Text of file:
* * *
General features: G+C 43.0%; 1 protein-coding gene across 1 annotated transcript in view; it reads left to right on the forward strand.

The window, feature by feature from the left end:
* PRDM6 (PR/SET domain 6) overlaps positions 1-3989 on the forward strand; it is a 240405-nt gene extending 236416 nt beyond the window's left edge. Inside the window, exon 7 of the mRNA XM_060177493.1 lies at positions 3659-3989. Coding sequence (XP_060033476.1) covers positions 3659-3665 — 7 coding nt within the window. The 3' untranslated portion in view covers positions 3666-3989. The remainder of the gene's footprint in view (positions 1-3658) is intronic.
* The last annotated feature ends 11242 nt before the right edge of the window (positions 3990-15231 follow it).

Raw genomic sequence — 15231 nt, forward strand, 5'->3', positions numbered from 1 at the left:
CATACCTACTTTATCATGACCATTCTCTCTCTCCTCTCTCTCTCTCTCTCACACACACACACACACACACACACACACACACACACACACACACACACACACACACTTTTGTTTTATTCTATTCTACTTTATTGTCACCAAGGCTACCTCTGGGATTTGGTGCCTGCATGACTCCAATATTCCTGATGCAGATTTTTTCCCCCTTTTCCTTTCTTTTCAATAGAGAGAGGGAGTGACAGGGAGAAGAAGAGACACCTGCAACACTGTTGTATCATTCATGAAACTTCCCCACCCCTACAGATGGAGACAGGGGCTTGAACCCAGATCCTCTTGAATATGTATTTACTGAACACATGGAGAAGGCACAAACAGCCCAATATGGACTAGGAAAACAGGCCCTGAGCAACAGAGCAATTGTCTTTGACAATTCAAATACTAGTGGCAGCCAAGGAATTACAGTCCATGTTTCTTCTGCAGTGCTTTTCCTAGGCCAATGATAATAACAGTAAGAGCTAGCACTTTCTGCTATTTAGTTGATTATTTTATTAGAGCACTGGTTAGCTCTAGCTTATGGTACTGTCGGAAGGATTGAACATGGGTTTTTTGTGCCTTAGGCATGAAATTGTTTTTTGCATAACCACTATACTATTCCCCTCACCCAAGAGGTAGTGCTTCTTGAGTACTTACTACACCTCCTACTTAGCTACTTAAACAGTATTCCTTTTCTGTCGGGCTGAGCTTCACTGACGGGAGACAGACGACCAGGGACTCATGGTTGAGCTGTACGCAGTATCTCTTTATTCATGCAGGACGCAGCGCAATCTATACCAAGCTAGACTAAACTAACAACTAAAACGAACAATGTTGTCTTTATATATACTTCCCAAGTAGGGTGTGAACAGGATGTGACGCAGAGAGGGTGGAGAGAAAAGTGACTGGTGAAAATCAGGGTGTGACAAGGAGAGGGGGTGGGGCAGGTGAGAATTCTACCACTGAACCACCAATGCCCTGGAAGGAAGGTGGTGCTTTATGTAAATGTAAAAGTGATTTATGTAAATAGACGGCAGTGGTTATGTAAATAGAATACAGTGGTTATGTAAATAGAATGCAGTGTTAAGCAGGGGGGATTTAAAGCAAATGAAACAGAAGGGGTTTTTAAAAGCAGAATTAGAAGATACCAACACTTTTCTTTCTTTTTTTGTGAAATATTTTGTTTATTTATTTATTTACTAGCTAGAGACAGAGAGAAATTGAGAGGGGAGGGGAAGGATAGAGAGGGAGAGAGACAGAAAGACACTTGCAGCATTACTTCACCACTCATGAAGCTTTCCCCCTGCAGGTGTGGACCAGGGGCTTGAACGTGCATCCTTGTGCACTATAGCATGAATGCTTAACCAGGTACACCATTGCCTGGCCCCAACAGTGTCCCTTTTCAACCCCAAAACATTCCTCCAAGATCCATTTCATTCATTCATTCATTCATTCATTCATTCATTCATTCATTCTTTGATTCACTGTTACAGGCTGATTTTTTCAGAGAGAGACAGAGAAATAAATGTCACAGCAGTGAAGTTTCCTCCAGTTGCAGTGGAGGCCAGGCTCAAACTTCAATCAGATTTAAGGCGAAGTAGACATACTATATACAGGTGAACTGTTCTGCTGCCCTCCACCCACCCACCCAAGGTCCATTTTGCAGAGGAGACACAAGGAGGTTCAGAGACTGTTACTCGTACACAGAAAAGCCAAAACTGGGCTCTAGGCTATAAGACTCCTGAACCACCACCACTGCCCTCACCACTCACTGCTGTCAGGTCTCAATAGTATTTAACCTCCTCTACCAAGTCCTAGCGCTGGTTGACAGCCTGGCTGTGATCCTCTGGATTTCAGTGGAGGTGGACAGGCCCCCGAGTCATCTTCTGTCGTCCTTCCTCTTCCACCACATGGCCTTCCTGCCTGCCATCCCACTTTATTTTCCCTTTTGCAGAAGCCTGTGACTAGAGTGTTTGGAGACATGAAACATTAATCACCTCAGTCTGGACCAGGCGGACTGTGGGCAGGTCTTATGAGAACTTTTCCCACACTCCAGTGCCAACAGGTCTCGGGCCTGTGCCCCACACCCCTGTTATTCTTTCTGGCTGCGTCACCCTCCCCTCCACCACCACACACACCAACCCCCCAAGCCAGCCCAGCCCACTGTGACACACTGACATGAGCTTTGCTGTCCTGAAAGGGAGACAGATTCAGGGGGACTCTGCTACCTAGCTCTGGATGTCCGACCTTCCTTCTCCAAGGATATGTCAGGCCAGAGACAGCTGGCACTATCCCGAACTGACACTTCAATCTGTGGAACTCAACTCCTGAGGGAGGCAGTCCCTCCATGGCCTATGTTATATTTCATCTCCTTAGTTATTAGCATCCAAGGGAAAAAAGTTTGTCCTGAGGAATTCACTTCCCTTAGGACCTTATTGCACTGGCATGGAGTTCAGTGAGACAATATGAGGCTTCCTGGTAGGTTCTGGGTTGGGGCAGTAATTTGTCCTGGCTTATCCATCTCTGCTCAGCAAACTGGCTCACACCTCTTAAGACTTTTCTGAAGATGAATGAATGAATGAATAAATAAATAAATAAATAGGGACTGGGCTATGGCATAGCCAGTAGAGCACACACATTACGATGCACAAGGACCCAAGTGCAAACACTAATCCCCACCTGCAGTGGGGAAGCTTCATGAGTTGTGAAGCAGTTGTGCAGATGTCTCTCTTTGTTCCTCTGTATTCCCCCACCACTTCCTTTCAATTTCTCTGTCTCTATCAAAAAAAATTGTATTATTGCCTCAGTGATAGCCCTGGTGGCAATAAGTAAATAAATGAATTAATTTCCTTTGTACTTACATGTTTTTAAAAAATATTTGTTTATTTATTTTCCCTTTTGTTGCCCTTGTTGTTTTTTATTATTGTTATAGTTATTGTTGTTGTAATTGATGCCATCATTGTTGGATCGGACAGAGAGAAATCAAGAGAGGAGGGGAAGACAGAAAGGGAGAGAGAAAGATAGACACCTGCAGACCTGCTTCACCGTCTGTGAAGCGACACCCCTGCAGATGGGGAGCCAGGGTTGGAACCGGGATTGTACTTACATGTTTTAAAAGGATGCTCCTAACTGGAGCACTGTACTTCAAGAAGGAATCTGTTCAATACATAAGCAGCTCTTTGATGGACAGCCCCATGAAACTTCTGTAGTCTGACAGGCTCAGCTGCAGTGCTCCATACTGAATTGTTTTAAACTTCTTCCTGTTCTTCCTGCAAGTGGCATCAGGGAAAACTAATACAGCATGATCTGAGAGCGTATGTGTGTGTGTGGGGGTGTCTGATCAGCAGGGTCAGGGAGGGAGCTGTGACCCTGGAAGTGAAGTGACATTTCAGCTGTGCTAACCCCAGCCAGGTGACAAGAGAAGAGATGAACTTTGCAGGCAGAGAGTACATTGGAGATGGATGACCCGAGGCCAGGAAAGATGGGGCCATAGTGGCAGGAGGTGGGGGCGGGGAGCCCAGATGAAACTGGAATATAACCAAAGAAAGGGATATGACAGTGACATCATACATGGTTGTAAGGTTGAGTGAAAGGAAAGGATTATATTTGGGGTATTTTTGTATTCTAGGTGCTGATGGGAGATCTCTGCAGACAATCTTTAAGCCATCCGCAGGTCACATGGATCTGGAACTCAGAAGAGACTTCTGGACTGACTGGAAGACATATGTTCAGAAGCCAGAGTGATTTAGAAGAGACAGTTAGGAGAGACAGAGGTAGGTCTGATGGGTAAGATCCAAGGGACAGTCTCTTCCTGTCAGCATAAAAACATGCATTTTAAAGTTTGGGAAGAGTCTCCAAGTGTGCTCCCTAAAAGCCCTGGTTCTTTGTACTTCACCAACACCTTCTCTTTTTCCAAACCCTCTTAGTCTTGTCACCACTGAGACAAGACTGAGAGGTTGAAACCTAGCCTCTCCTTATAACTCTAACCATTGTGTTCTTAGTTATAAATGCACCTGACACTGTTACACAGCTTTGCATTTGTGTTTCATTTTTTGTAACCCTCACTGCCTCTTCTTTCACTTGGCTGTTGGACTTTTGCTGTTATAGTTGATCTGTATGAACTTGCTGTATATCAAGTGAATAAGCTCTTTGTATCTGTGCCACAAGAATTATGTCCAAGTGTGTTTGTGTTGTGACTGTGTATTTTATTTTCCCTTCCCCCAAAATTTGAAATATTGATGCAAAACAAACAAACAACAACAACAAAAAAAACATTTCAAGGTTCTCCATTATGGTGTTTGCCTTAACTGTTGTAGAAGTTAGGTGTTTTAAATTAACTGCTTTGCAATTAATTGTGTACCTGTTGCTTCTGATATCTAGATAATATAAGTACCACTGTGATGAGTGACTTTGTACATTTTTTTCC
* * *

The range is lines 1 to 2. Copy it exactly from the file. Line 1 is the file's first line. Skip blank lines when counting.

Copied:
General features: G+C 43.0%; 1 protein-coding gene across 1 annotated transcript in view; it reads left to right on the forward strand.

The window, feature by feature from the left end: